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july 2020

On the media and addiction


by Hans Durrer
Next Left: The knowledge that I've got enough: Lavaux, Vaud, Switzerland, 21 June 2020 (photo by the author)

In our Corona times, one of the definitions of journalism that I've heard twenty years ago, while pursuing a Master's degree in Journalism Studies at the School of Journalism, Media and Culture at Cardiff University, Wales, UK, pops up again and again: No, not "critical inquiry" (that seems to belong to the wishful thinking-category) but: "Giving interested parties a platform." The reason is simple: media owners profit. It goes without saying that to profit is not only the goal of media owners, it is the defining feature of our money-driven times.

Nevertheless, the media provide lots of useful information during the present pandemic by giving scientists a platform. What a relief for once to hear such mostly sober voices. Unfortunately, platforms were also provided for people with exclusively self-serving agendas. This is unavoidable, one of the arguments goes, for journalists are neither judges nor censors.

  Well, of course they fit these roles for they decide to whom to give a voice. And there seems to be a worldwide consensus that elected officials need to be covered. Even more so when the official in question happens to be a notorious lier, for his lies need to be exposed. Really?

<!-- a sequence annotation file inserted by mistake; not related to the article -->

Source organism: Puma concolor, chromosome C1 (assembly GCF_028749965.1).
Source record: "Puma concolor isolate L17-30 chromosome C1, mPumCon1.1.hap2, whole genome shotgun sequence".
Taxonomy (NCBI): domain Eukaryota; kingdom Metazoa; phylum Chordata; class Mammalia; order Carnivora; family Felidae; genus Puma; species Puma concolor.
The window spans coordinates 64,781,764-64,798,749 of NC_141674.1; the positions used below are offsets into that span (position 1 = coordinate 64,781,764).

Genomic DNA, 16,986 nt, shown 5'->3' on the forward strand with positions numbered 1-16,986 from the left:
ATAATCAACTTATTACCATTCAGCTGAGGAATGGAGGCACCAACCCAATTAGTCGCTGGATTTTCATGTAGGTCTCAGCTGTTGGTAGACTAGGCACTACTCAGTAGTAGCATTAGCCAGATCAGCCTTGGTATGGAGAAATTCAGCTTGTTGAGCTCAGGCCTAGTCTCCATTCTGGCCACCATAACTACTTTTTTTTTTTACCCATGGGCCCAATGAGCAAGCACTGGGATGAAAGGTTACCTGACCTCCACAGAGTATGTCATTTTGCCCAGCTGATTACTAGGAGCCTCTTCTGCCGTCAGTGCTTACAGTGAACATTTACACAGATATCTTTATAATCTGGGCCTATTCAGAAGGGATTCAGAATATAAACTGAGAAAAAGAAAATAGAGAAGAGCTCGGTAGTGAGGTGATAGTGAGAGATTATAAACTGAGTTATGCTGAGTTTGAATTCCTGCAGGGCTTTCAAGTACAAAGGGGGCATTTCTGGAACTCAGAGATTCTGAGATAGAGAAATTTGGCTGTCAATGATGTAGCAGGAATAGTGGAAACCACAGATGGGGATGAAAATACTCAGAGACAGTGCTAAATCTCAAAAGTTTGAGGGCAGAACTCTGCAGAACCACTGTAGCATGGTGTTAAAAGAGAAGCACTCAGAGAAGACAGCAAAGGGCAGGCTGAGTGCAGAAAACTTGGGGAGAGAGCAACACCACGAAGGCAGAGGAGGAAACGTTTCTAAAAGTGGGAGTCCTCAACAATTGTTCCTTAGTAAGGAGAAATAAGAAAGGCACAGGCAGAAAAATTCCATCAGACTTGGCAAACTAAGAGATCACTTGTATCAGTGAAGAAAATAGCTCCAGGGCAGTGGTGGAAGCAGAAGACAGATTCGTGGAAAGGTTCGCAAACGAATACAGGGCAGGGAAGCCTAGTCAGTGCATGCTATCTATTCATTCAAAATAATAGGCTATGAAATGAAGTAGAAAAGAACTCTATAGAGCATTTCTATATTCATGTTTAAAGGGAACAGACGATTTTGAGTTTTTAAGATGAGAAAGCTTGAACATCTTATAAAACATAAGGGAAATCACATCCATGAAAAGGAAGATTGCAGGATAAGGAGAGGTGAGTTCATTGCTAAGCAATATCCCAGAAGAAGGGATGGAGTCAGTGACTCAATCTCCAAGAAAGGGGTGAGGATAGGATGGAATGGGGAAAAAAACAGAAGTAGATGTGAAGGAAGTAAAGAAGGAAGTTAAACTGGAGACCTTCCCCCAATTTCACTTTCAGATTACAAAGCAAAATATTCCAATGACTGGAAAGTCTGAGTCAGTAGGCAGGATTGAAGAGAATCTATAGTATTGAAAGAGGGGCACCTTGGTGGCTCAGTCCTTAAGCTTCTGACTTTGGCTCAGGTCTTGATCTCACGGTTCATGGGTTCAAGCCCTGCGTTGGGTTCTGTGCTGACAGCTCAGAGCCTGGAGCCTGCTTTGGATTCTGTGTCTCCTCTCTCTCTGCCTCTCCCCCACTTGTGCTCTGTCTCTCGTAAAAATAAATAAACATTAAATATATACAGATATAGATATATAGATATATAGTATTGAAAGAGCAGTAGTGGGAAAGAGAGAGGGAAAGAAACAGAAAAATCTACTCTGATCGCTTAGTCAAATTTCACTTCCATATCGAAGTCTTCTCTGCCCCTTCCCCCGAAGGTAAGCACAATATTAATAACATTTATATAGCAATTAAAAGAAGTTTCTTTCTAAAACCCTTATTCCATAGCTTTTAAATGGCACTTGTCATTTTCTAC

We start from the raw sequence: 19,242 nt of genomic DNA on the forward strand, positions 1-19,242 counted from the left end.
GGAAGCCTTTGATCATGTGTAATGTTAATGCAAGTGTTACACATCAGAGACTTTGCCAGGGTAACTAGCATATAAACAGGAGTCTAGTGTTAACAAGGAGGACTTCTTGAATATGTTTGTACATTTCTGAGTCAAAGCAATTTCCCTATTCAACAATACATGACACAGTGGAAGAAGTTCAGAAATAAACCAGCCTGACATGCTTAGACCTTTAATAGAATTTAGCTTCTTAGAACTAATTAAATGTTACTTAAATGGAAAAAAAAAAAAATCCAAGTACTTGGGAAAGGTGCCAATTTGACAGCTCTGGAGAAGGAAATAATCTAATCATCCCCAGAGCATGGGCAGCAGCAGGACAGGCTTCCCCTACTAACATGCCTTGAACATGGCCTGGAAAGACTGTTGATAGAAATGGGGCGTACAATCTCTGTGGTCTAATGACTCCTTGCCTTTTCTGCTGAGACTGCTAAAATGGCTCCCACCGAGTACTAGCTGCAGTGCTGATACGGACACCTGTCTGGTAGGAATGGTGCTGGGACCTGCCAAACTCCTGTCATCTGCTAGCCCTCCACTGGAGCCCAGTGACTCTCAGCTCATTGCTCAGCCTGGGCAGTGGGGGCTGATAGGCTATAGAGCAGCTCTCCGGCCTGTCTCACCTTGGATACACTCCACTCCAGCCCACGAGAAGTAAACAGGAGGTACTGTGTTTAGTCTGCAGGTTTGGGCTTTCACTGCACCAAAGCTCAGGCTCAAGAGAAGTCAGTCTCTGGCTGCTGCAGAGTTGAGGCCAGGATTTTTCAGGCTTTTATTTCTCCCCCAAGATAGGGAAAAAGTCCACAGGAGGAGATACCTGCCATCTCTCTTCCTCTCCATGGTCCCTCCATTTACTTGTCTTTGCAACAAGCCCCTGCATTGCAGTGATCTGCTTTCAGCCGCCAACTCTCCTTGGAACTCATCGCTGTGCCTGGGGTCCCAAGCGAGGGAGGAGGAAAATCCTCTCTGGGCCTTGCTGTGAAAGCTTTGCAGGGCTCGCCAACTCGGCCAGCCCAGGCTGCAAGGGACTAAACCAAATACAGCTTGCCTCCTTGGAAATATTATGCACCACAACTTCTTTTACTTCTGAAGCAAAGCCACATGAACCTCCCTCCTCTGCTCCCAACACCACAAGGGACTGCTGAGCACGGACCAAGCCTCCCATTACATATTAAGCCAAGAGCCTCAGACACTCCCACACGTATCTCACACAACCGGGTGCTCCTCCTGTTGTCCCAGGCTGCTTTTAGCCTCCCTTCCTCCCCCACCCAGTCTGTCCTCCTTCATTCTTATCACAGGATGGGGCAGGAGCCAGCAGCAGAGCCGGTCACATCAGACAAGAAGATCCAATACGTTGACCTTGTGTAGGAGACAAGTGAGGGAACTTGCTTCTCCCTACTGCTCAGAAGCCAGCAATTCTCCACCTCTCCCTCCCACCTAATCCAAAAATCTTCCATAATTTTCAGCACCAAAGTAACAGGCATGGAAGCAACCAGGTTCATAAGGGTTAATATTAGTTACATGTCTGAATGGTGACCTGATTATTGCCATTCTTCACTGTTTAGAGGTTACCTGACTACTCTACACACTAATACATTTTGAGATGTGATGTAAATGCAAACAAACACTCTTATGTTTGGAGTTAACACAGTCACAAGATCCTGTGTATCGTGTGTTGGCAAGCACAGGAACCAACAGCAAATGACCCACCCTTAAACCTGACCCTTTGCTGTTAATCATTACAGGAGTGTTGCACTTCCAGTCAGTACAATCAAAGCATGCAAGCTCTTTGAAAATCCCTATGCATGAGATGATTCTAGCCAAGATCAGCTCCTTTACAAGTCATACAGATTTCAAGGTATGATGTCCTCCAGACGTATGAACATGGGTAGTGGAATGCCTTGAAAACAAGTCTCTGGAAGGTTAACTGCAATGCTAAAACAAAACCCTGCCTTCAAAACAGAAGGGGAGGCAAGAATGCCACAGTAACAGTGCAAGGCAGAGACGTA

Next A lie repeated again and again makes it not less a lie, as common wisdom goes. Yet as true as this may be, to give lies an almost daily forum makes us getting used, and over time immune, to them.
  Given the fact that most of what we do we do unconsciously, it is questionable whether we are really in charge of our lives. Brain research, however, tells us that we are able to direct our attention. To a certain degree, that is. Yet what might be a force for the good is mostly a problem.
  Right: Ilanz, Grisons, Switzerland, 12 June 2020 (photo by the author)

The media tell us what to focus on; they have made the clearly deranged man in the White House the best known person on the planet. And while doing so, they have made us forget many of the truly relevant questions. However, to solely blame the media would be missing the point entirely, for surely politics distracts us likewise from what we should concern us with.

We are living in addicted times. More-more-more is the corner stone of our society, it is our unquestioned imperative. Such a lack of imagination is not only baffling, it is destructive. We know that of course but we don't care.

Next The media are not different from us. And neither are our governments. There is a "me first" in all of us yet an ego running riot is, in my view, the root cause of addiction. We all know that for addicts nothing is ever enough. A healthier attitude was expressed by Kurt Vonnegut in his poem for Joseph Heller:
       True story, Word of Honor:
     Joseph Heller, an important and funny writer
     now dead,
     and I were at a party given by a billionaire
     on Shelter Island.

     I said, "Joe, how does it make you feel
     to know that our host only yesterday
     may have made more money
     than your novel 'Catch-22'
     has earned in its entire history?"
     And Joe said, "I've got something he can never have."
     And I said, "What on earth could that be, Joe?"
     And Joe said, "The knowledge that I've got enough."
     Not bad! Rest in peace!
  2020 © Hans Durrer / Soundscapes